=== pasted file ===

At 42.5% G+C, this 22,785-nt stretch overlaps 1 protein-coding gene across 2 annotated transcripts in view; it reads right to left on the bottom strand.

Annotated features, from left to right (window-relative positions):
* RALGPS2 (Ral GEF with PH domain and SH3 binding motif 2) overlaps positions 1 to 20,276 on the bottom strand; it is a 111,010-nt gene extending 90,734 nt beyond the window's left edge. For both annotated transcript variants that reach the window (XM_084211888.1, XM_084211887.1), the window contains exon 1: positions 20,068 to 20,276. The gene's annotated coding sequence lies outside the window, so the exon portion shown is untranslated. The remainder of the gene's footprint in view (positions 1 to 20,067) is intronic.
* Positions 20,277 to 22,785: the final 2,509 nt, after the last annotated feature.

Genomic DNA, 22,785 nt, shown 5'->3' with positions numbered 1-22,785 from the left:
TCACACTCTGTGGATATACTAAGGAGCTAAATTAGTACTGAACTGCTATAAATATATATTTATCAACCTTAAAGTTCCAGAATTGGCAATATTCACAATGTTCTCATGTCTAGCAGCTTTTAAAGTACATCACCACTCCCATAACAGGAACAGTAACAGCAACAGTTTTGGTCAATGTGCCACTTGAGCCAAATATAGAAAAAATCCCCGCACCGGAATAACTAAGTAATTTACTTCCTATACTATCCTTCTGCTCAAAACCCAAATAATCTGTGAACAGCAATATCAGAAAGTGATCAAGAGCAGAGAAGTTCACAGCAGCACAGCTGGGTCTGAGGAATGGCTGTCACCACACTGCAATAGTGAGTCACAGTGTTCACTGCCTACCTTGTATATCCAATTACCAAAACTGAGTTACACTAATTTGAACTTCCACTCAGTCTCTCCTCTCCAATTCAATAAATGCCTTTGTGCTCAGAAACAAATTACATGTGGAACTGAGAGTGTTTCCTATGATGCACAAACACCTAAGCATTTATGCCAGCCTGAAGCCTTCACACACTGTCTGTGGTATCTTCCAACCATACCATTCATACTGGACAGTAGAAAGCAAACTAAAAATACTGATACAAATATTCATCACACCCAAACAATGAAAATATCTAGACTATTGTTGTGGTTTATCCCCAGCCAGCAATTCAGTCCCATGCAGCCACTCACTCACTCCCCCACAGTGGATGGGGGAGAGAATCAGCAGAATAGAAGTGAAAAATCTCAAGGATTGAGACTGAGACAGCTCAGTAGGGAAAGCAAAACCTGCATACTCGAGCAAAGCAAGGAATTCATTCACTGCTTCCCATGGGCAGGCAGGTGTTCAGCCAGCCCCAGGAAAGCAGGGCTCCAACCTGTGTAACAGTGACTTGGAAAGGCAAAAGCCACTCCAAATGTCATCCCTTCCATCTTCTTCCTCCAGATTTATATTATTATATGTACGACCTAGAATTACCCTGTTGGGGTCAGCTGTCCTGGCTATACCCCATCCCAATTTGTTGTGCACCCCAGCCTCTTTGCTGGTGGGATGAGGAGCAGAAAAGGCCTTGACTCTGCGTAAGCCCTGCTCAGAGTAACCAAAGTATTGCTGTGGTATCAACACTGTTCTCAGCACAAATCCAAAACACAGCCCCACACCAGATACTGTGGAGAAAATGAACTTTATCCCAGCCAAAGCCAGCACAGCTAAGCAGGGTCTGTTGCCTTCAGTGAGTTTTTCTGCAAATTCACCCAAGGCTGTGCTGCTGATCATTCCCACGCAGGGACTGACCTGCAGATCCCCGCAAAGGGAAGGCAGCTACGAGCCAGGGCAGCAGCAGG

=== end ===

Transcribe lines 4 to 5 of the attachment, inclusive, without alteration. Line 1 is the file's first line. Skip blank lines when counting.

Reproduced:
* Positions 20,277 to 22,785: the final 2,509 nt, after the last annotated feature.

Genomic DNA, 22,785 nt, shown 5'->3' with positions numbered 1-22,785 from the left: